One thing, though, that’s been really annoying me is that copying and deleting files on USB flash disks has suddenly added an extra layer of irritation: a “calculating time remaining” message that usually takes about 5 times as long as the actual operation. Quite how you can take 5 minutes to delete a file is beyond me.

The solution seems quite simple: change the settings for the flash drive from “optimize for quick removal” to “optimize for performance”. The problem simply goes away.

This is definitely a bug – the amount of time we’re talking about here is massive and isn’t explainable by write caching; however at least now I can cope. I just have to remember to click “remove” on the device before pulling the stick, but to be honest I always do that anyway.

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It’s official: don’t believe anything you read about a product on ebay

Posted on August 3rd, 2011 by whinger. Filed under Uncategorized.


So I had an online chat with an ebay support representative about the fact that ebay’s “detailed item information” boxes, which are provided automatically by ebay, often actually contain incorrect information.

The response:
“we always advise buyers to contact the selelr (sic) directly if they have any clarification on the item listed”

Nice. So I’m supposed to assume that everything is untrue, and if I actually care about the thing that’s listed I should check with the seller, otherwise ebay will disclaim all responsibility.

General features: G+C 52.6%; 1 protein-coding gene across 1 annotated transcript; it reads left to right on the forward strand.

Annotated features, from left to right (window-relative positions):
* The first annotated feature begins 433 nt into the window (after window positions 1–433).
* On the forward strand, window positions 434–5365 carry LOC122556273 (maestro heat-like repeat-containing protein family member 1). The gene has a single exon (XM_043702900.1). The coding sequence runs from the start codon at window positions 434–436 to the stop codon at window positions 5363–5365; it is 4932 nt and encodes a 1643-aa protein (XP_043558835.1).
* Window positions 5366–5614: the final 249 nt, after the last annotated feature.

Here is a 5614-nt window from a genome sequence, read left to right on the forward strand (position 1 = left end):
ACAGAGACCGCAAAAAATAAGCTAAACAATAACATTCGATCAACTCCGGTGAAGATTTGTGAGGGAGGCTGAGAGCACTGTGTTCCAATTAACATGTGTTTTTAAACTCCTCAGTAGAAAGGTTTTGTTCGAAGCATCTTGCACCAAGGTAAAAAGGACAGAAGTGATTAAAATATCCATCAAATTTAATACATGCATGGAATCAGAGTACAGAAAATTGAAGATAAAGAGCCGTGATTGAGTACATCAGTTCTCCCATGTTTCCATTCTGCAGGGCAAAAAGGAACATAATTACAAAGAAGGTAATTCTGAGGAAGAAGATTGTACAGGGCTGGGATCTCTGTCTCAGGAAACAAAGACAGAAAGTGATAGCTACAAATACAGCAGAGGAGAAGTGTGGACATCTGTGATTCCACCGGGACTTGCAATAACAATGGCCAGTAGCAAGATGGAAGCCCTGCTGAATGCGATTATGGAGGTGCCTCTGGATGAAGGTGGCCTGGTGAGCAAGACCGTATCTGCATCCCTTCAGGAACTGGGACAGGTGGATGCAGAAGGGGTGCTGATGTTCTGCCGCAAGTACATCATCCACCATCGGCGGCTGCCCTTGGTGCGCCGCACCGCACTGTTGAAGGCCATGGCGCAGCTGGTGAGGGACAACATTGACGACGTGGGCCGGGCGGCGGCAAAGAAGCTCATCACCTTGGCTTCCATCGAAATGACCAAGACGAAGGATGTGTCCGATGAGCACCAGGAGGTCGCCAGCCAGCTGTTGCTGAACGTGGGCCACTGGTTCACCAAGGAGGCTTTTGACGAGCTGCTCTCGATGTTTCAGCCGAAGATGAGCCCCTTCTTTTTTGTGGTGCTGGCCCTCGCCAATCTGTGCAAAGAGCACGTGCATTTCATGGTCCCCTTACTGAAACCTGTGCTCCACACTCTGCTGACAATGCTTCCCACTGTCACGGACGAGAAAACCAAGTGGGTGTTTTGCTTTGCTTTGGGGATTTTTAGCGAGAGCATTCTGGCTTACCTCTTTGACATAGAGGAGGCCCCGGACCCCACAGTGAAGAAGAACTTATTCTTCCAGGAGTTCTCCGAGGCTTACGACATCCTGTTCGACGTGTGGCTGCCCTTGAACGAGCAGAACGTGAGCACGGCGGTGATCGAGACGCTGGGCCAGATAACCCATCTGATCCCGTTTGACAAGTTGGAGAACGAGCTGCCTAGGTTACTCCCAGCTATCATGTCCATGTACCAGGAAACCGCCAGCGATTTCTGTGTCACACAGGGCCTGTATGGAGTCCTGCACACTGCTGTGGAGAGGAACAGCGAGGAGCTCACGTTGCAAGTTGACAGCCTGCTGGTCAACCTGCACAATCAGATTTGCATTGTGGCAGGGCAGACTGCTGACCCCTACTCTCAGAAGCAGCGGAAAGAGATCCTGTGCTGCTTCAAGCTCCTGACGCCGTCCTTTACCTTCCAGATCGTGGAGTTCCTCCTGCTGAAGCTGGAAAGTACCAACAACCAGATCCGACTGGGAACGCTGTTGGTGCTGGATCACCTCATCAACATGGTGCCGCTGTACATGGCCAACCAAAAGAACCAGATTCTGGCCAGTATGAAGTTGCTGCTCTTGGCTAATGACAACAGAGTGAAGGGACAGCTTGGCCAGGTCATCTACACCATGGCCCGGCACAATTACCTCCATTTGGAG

As an aside, I also like the fact that if someone sells you something in auction, and it turns out not to be as described, ebay’s own recommendation is that you should cover the cost of returning the item.

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What’s wrong with this picture?

Posted on June 19th, 2011 by whinger. Filed under Uncategorized.


Asda says 400g for 58p is £2.42 per kilo

Asda's website shows us the true mathematical genius of cloud computing

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not my usual type of blog post, but…

Posted on January 21st, 2011 by whinger. Filed under Uncategorized.


So I don’t usually post links to stuff like this, but if you haven’t seen Vivian Maier’s street photography, you really must.

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android alarm fail

Posted on May 25th, 2010 by whinger. Filed under Tech.


Lesson number 36 of Android.

Want your android phone’s alarm to wake you in the morning? Don’t kill the “clock” process.

I thought that process was just the front-end bit. It seems not. Thank goodness Willow was there to remind me it was time for walkies…

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ntp suxx0r, d00d5

Posted on May 9th, 2010 by whinger. Filed under Uncategorized.


This Dr Dobbs article caught my eye when I was looking for a Windows Mobile NTP client (long story). I read it with some alarm as the introduction implies that they’ve found a fundamental problem with NTP and then became steadily more incredulous as I read the article to find that they were talking about periodically running – on mission-critical systems, of course – ntpclient to synchronise with a single time source.

They’ve basically written up alarmist crap that’s worthy of the Daily Mail about the fact that if you use what’s essentially a test program against a single not-particularly-stable server it doesn’t work very well. Big surprise.

Does anyone really use ntpclient like that on a critical production server? I’d have thought configuring ntpd with a few ntp servers wasn’t exactly hard – there’s even a pretty noddy Redhat howto for it. And yet the title of the article (and especially the introduction) suggest that they’ve uncovered a fundamental problem with ntp.

I’m left wondering if timekeeper is a Dr Dobbs product, to be honest.